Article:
Sunday, January 6, 2013

Spell levels - so what?

I'm getting ready to start running a new D&D game, so I've been reading a lot of material and making some notes about ideas for the game. Today I've been rereading issues of the old Od&dities zine. Looking through issue 5, I was struck by something in an article comparing the Dragonquest game to D&D. One of the criticisms against DQ is about spell levels:

Another big difference was spell eligibility. The spells were never given a level of difficulty and were open to any appropriate class, regardless of the level of the spellcaster. What 1st level party wouldn't love to have its cleric packing resurrection? Or a 2nd level wizard with two lightning bolt spells?

For some reason, I thought about those rhetorical questions as actual. What if they did? Would it really break the game?

In the case of a lightning bolt, not really. Just reduce the damage accordingly.

In the case of resurrection, give the spell a chance of failure until the cleric hits the level he would normally get the spell. If you look at the B/X rules, clerics don't get access to resurrection, but they can cast raise dead as a fifth level spell. A cleric first gets access to fifth-level spells at 7th level. So just give a chance of failure if they try to cast it at a lower level. Arbitrarily, I would say a 15% chance of failure per level under 7, so a third level cleric casting raise dead would fail to cast it successfully 60% of the time.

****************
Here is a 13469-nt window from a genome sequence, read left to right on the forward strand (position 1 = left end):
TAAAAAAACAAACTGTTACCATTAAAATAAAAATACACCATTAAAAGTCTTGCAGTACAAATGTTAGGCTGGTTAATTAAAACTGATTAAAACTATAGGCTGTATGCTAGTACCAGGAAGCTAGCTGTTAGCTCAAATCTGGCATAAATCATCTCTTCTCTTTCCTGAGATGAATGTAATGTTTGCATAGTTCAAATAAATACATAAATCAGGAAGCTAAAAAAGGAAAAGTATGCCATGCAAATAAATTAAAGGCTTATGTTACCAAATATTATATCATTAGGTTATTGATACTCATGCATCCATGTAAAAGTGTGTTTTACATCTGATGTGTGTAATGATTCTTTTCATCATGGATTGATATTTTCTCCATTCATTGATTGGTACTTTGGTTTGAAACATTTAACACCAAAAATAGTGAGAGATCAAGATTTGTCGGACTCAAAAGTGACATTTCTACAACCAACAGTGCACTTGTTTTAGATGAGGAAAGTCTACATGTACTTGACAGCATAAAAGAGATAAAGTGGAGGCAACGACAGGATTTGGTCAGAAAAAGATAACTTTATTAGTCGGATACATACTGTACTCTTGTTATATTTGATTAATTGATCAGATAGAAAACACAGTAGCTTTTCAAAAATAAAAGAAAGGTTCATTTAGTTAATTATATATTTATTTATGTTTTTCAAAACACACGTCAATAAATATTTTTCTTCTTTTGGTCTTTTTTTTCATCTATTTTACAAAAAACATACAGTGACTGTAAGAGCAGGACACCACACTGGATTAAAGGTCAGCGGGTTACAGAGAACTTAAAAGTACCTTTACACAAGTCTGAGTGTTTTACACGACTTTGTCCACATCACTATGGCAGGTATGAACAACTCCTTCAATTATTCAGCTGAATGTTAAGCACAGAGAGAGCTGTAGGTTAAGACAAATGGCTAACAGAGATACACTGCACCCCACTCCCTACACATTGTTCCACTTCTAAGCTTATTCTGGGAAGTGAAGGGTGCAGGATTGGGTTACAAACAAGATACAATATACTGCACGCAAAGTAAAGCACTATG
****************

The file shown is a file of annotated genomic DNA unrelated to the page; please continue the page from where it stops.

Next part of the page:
For other spells, you could reduce the range, give saving throw bonuses to intended targets, or other balancing effects.  If you want to take a more literary approach, you might cause some kind of backfire or mutation if the caster fails spectacularly or it is a particularly difficult spell. For the most part, though, scaling the damage or giving a chance of failure seems to be reasonable and simple.

Just some musings as I fiddle with ideas on a lazy Sunday...


  1. I like the idea of letting one cast higher level spells with a percentage to fail. I might be saying that because, as time goes on, I'm having more and more issues with Vancian magic. I'm not sure about messing with range reduction or other fiddly bits. They seem too, well...fiddly. But that's just me. More to keep track of.

    Yeah, I'm just really having problems with D&D magic rules as written. The fire and forget thing, and other aspects, just don't appeal to me as much these days.

  2. I really go back and forth on this.

    I like the feel of the old rules, but a lot of that is that they're what I'm familiar with. On the other hand, I'd love to have something that is more flexible but simple enough to keep track of during a game. I hate the idea of spell points and similar systems because they take too much bookkeeping.

    Maybe I should keep working on this and see what I can put together.